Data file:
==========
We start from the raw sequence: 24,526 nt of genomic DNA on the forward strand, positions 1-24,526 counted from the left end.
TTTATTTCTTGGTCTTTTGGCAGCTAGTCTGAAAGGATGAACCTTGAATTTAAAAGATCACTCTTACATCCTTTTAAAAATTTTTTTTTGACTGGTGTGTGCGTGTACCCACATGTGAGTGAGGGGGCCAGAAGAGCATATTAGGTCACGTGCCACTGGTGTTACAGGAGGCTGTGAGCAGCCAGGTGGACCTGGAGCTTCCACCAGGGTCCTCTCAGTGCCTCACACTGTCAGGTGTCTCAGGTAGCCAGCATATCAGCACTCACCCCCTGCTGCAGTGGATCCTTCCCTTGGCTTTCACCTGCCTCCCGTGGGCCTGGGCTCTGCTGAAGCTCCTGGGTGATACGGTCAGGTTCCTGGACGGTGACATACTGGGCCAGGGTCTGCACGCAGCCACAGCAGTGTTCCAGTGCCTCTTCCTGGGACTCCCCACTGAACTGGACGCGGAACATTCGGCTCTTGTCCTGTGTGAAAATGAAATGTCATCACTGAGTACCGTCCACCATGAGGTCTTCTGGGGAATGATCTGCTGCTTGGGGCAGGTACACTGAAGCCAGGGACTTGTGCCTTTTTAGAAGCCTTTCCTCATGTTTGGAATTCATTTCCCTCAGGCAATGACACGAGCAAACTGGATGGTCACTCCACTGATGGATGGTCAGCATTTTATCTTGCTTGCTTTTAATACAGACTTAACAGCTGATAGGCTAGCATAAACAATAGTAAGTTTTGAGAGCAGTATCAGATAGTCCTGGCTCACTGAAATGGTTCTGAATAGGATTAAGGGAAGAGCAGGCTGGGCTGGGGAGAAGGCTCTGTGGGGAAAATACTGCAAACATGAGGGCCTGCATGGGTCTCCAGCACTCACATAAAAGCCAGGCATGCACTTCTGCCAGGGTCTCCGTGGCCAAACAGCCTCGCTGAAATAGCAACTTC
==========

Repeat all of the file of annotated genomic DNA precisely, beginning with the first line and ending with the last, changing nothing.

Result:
We start from the raw sequence: 24,526 nt of genomic DNA on the forward strand, positions 1-24,526 counted from the left end.
TTTATTTCTTGGTCTTTTGGCAGCTAGTCTGAAAGGATGAACCTTGAATTTAAAAGATCACTCTTACATCCTTTTAAAAATTTTTTTTTGACTGGTGTGTGCGTGTACCCACATGTGAGTGAGGGGGCCAGAAGAGCATATTAGGTCACGTGCCACTGGTGTTACAGGAGGCTGTGAGCAGCCAGGTGGACCTGGAGCTTCCACCAGGGTCCTCTCAGTGCCTCACACTGTCAGGTGTCTCAGGTAGCCAGCATATCAGCACTCACCCCCTGCTGCAGTGGATCCTTCCCTTGGCTTTCACCTGCCTCCCGTGGGCCTGGGCTCTGCTGAAGCTCCTGGGTGATACGGTCAGGTTCCTGGACGGTGACATACTGGGCCAGGGTCTGCACGCAGCCACAGCAGTGTTCCAGTGCCTCTTCCTGGGACTCCCCACTGAACTGGACGCGGAACATTCGGCTCTTGTCCTGTGTGAAAATGAAATGTCATCACTGAGTACCGTCCACCATGAGGTCTTCTGGGGAATGATCTGCTGCTTGGGGCAGGTACACTGAAGCCAGGGACTTGTGCCTTTTTAGAAGCCTTTCCTCATGTTTGGAATTCATTTCCCTCAGGCAATGACACGAGCAAACTGGATGGTCACTCCACTGATGGATGGTCAGCATTTTATCTTGCTTGCTTTTAATACAGACTTAACAGCTGATAGGCTAGCATAAACAATAGTAAGTTTTGAGAGCAGTATCAGATAGTCCTGGCTCACTGAAATGGTTCTGAATAGGATTAAGGGAAGAGCAGGCTGGGCTGGGGAGAAGGCTCTGTGGGGAAAATACTGCAAACATGAGGGCCTGCATGGGTCTCCAGCACTCACATAAAAGCCAGGCATGCACTTCTGCCAGGGTCTCCGTGGCCAAACAGCCTCGCTGAAATAGCAACTTC